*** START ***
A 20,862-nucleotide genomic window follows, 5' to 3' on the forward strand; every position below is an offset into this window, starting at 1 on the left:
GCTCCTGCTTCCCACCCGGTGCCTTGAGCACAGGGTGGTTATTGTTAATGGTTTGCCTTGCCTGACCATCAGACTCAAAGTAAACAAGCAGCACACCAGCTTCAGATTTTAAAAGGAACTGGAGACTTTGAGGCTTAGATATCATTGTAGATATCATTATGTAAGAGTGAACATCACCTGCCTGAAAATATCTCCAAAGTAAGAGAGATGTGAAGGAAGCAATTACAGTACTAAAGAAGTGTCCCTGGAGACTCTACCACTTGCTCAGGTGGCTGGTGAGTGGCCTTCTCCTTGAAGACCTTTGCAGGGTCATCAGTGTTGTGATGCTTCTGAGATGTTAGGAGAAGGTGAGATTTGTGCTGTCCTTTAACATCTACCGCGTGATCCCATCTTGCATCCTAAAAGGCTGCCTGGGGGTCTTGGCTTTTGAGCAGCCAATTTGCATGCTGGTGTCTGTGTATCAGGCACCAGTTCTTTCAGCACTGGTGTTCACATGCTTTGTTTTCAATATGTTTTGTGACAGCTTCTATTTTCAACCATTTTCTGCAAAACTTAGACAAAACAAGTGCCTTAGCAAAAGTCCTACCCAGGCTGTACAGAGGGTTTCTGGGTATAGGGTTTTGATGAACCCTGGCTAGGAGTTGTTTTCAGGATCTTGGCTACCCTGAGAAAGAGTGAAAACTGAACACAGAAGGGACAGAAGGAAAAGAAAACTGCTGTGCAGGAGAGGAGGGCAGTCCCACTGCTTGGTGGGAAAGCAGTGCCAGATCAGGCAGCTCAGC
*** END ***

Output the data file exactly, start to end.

A 20,862-nucleotide genomic window follows, 5' to 3' on the forward strand; every position below is an offset into this window, starting at 1 on the left:
GCTCCTGCTTCCCACCCGGTGCCTTGAGCACAGGGTGGTTATTGTTAATGGTTTGCCTTGCCTGACCATCAGACTCAAAGTAAACAAGCAGCACACCAGCTTCAGATTTTAAAAGGAACTGGAGACTTTGAGGCTTAGATATCATTGTAGATATCATTATGTAAGAGTGAACATCACCTGCCTGAAAATATCTCCAAAGTAAGAGAGATGTGAAGGAAGCAATTACAGTACTAAAGAAGTGTCCCTGGAGACTCTACCACTTGCTCAGGTGGCTGGTGAGTGGCCTTCTCCTTGAAGACCTTTGCAGGGTCATCAGTGTTGTGATGCTTCTGAGATGTTAGGAGAAGGTGAGATTTGTGCTGTCCTTTAACATCTACCGCGTGATCCCATCTTGCATCCTAAAAGGCTGCCTGGGGGTCTTGGCTTTTGAGCAGCCAATTTGCATGCTGGTGTCTGTGTATCAGGCACCAGTTCTTTCAGCACTGGTGTTCACATGCTTTGTTTTCAATATGTTTTGTGACAGCTTCTATTTTCAACCATTTTCTGCAAAACTTAGACAAAACAAGTGCCTTAGCAAAAGTCCTACCCAGGCTGTACAGAGGGTTTCTGGGTATAGGGTTTTGATGAACCCTGGCTAGGAGTTGTTTTCAGGATCTTGGCTACCCTGAGAAAGAGTGAAAACTGAACACAGAAGGGACAGAAGGAAAAGAAAACTGCTGTGCAGGAGAGGAGGGCAGTCCCACTGCTTGGTGGGAAAGCAGTGCCAGATCAGGCAGCTCAGC